The U.S. Department of Labor’s Wage and Hour Division (WHD) investigates complaints from workers who have been denied their rights. Once you initiate a claim, a WHD officer will go on a fact-finding mission to investigate your claim. They might make phone calls, but they could also visit your workplace to interview relevant parties, including supervisors, managers, and coworkers. If the investigator finds your claim has merit, they will meet with the appropriate personnel at your workplace and get them to commit to changing their practices.
Frequently, refusing rights to breastfeeding mothers in the workplace is more than a simple violation of federal law. Some employers treat breastfeeding mothers differently, which expands this simple violation to workplace discrimination. If your employer didn’t promote you because you expressed milk at work, verbally abused, demoted, or terminated you or forced you to resign, you have a complex case.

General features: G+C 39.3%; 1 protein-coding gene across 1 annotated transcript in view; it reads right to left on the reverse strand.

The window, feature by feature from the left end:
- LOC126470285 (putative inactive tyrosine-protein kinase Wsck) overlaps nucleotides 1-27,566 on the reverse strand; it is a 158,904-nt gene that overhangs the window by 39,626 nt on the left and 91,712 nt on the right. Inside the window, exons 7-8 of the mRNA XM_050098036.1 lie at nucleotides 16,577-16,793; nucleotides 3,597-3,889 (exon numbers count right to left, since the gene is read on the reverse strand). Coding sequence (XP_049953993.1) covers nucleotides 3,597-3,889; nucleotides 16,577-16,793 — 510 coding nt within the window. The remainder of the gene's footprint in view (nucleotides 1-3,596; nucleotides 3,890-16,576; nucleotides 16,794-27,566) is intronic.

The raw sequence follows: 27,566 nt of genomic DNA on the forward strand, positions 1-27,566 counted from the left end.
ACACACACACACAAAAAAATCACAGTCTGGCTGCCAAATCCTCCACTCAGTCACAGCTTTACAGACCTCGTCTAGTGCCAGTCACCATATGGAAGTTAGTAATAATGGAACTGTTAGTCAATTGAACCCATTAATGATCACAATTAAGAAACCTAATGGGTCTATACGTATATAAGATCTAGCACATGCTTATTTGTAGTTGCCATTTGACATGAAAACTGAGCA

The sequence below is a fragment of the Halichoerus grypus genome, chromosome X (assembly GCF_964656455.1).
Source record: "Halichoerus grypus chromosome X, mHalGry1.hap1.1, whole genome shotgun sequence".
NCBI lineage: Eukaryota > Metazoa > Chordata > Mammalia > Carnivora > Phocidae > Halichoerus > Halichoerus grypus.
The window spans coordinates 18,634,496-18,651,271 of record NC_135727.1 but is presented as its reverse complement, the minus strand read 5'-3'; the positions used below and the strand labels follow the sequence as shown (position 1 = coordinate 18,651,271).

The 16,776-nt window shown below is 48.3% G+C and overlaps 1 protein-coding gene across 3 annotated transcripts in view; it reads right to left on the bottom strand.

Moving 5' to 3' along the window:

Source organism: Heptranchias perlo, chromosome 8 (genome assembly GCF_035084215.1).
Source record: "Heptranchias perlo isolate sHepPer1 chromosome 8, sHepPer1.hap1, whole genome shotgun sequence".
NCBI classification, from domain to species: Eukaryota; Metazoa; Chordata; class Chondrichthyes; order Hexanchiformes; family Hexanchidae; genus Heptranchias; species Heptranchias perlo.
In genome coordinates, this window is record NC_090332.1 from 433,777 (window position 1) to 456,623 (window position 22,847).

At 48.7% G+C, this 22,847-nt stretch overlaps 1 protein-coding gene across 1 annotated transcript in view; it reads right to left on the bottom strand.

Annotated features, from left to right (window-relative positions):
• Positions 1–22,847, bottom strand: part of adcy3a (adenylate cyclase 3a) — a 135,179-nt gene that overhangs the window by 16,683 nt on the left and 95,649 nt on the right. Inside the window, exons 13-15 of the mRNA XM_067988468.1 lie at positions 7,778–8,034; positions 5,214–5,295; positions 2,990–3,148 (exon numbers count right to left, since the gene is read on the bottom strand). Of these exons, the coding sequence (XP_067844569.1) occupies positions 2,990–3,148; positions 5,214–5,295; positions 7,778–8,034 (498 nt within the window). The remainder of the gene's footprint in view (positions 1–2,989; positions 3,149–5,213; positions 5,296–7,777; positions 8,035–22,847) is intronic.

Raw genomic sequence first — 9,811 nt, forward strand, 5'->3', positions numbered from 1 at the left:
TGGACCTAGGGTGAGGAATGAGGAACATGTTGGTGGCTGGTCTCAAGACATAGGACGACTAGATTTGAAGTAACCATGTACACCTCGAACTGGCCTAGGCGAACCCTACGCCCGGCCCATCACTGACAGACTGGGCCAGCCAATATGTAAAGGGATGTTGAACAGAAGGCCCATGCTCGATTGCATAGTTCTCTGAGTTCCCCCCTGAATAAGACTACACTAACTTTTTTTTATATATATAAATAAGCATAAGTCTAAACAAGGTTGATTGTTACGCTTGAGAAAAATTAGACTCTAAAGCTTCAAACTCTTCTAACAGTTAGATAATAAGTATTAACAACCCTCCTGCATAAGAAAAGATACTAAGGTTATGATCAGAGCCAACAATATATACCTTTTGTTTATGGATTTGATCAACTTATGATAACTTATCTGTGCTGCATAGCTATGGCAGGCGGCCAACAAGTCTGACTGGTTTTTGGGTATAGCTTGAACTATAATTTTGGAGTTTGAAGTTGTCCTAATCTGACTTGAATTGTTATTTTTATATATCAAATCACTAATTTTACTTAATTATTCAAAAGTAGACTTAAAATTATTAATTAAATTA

An experienced California employee rights lawyer has deep knowledge of the laws that apply to breastfeeding employees and knows how to apply them to your case to protect your rights. An attorney can help you file a claim, but they can also help file a lawsuit against your employer for discrimination and other violations that caused you harm.